Welcome to our latest round-up of news from the technology and hosting world. Here’s what we’ve discovered this week.
India now has mass connectivity
With a population of 1.35 billion, many living in remote rural areas, connecting the people of India to the internet might seem like a phenomenal task. It is, however, far more advanced in its plans than most people might think.
According to the latest figures, the country now has over 700 million broadband subscribers, of which the vast majority use mobile broadband. Indeed, only 21 million have wired or fixed wireless connectivity. Additionally, India has over a billion mobile phone subscribers who are making use of the growing network connectivity, including 5G, that is driving development across the country.
One company, Reliance Jio, dominates the domestic market with 57% of broadband customers. It’s doing so well that Google and Facebook have already invested in its shares. The company aims to become an e-commerce giant in its own right and wants to use Indian technology to further develop its infrastructure.
Despite most of the country now being connected, its population is so vast that the minority left is still far bigger than most other country’s domestic markets. Indeed, with India set to overtake China as the world’s most populated country in 2027, there’s plenty of growing room in the marketplace yet.
UK hygiene company adopts cloud
Hygiene, health and nutrition company, RB, manufacturer of leading brands like Dettol, Finish and Gaviscon, has announced plans to develop a major cloud platform that will help with the digital transformation of its factories and enable its 40,000 employees to collaborate and share information across its global operations.
The Slough based company, which sells 20 million products a day, aims to build the digital factory of the future, using the cloud to collect IoT data and carry out machine learning enabled, real-time analyses to improve operations and factory performance.
Additionally, RB aims to use the platform to work more closely with its global retailers, using data to understand how different markets perform and how demand for its brands change. Although it had carried out this process before, the use of cloud technology will now allow this to be done in real-time rather than it taking months.
Digital transformation boosts IT outsourcing
Wipro, the Indian outsourcing company, says its recent increase in IT services revenue is the result of companies accelerating digital transformation projects to reduce technology costs following the pandemic.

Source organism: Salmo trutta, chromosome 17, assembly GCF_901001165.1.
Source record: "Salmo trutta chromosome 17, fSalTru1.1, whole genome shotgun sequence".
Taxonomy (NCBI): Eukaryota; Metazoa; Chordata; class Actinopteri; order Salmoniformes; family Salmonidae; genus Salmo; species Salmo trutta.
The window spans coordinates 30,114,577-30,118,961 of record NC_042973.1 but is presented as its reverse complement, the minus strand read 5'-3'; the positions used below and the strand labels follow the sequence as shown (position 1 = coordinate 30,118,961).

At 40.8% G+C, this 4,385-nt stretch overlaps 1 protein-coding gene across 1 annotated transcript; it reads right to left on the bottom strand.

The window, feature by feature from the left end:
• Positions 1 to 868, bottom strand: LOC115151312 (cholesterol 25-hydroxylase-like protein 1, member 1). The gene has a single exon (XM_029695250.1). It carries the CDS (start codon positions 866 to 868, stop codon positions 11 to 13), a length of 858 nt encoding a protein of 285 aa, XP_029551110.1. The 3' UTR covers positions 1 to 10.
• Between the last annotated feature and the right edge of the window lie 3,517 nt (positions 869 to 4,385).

Many of its global customers believe that accelerating front and backend digital transformation, including cloud, AI and automation, is essential to stay relevant; helping them improve access to the market, add new sales channels, improve efficiency and optimise costs.
The company sees the banking and insurance, consumer and retail, energy and utilities and healthcare sectors being the major markets for digital transformation. Although Wipro has already recruited an additional 13,000 staff in the last quarter, it will now focus on hiring digital transformation architects, program managers and technology experts to help its customers expand technology skills, innovate and improve business understanding.
Morgan Stanley penalised for decommissioning old tech
US bank, Morgan Stanley, has been given a $60m civil penalty after it allegedly failed to decommission old hardware properly. While the bank denies liability, It was claimed that the servers, which belonged to its wealth management business, were retired without the company properly assessing the risks, using third-party subcontractors to do the decommissioning without carrying out due diligence or overseeing its performance and failing to maintain a record of customer data stored on the servers.
While no data breach resulted from the decommissioning, customers who may have been affected have been informed. It’s a reminder to all companies to be vigilant when getting rid of old technology.
Alphabet unveils crop inspection robot
Alphabet, Google’s parent company, has created a robot capable of inspecting the visible parts of every plant in a crop field. Moving on upright pillars, the robot glides above the plants, collecting vital data that can be used to improve crop yields, extend knowledge about how the plants grow and prevent problems like disease.
Designed to address the increasing global food demand and to find more sustainable ways of growing it, the robots have already been tested on strawberry and soybean crops. Here, they took hi-res images of every plant, counted and classified the berries and beans, recorded plant height, leaf area and fruit size. The data was then analysed using machine learning to identify patterns and provide helpful insights. This enabled farmers to treat individual plants rather than whole fields, reduce costs and minimise environmental impact.
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